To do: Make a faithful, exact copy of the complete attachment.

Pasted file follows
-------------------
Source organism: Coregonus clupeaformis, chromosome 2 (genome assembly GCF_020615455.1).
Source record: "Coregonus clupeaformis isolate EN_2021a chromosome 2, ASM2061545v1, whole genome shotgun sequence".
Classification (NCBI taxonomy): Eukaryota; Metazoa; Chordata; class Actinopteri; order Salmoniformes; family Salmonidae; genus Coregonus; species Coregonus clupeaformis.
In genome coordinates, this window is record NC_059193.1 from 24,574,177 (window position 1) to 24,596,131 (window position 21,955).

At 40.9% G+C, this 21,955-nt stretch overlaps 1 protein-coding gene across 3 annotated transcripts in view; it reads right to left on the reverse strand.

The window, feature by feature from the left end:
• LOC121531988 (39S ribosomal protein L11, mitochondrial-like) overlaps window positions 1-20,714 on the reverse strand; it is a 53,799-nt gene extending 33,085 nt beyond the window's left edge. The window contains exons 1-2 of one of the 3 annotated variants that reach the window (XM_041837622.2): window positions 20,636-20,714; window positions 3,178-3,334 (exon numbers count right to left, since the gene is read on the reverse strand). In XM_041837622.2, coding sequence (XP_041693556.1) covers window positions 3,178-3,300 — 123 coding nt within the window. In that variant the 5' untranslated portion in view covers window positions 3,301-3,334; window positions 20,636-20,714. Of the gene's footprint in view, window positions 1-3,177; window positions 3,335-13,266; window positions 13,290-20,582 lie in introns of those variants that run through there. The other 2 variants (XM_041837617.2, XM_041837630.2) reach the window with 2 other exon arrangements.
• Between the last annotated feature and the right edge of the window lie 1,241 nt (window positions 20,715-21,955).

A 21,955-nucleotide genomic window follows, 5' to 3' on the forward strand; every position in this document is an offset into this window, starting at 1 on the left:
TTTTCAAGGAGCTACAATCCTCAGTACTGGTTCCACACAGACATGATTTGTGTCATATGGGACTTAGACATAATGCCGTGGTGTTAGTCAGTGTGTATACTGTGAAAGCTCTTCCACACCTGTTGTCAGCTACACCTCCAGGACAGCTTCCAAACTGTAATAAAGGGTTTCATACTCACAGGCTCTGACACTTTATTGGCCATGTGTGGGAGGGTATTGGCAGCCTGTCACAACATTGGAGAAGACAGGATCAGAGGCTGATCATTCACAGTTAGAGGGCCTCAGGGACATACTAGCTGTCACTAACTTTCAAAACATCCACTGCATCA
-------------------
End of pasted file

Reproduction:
Source organism: Coregonus clupeaformis, chromosome 2 (genome assembly GCF_020615455.1).
Source record: "Coregonus clupeaformis isolate EN_2021a chromosome 2, ASM2061545v1, whole genome shotgun sequence".
Classification (NCBI taxonomy): Eukaryota; Metazoa; Chordata; class Actinopteri; order Salmoniformes; family Salmonidae; genus Coregonus; species Coregonus clupeaformis.
In genome coordinates, this window is record NC_059193.1 from 24,574,177 (window position 1) to 24,596,131 (window position 21,955).

At 40.9% G+C, this 21,955-nt stretch overlaps 1 protein-coding gene across 3 annotated transcripts in view; it reads right to left on the reverse strand.

The window, feature by feature from the left end:
• LOC121531988 (39S ribosomal protein L11, mitochondrial-like) overlaps window positions 1-20,714 on the reverse strand; it is a 53,799-nt gene extending 33,085 nt beyond the window's left edge. The window contains exons 1-2 of one of the 3 annotated variants that reach the window (XM_041837622.2): window positions 20,636-20,714; window positions 3,178-3,334 (exon numbers count right to left, since the gene is read on the reverse strand). In XM_041837622.2, coding sequence (XP_041693556.1) covers window positions 3,178-3,300 — 123 coding nt within the window. In that variant the 5' untranslated portion in view covers window positions 3,301-3,334; window positions 20,636-20,714. Of the gene's footprint in view, window positions 1-3,177; window positions 3,335-13,266; window positions 13,290-20,582 lie in introns of those variants that run through there. The other 2 variants (XM_041837617.2, XM_041837630.2) reach the window with 2 other exon arrangements.
• Between the last annotated feature and the right edge of the window lie 1,241 nt (window positions 20,715-21,955).

A 21,955-nucleotide genomic window follows, 5' to 3' on the forward strand; every position in this document is an offset into this window, starting at 1 on the left:
TTTTCAAGGAGCTACAATCCTCAGTACTGGTTCCACACAGACATGATTTGTGTCATATGGGACTTAGACATAATGCCGTGGTGTTAGTCAGTGTGTATACTGTGAAAGCTCTTCCACACCTGTTGTCAGCTACACCTCCAGGACAGCTTCCAAACTGTAATAAAGGGTTTCATACTCACAGGCTCTGACACTTTATTGGCCATGTGTGGGAGGGTATTGGCAGCCTGTCACAACATTGGAGAAGACAGGATCAGAGGCTGATCATTCACAGTTAGAGGGCCTCAGGGACATACTAGCTGTCACTAACTTTCAAAACATCCACTGCATCA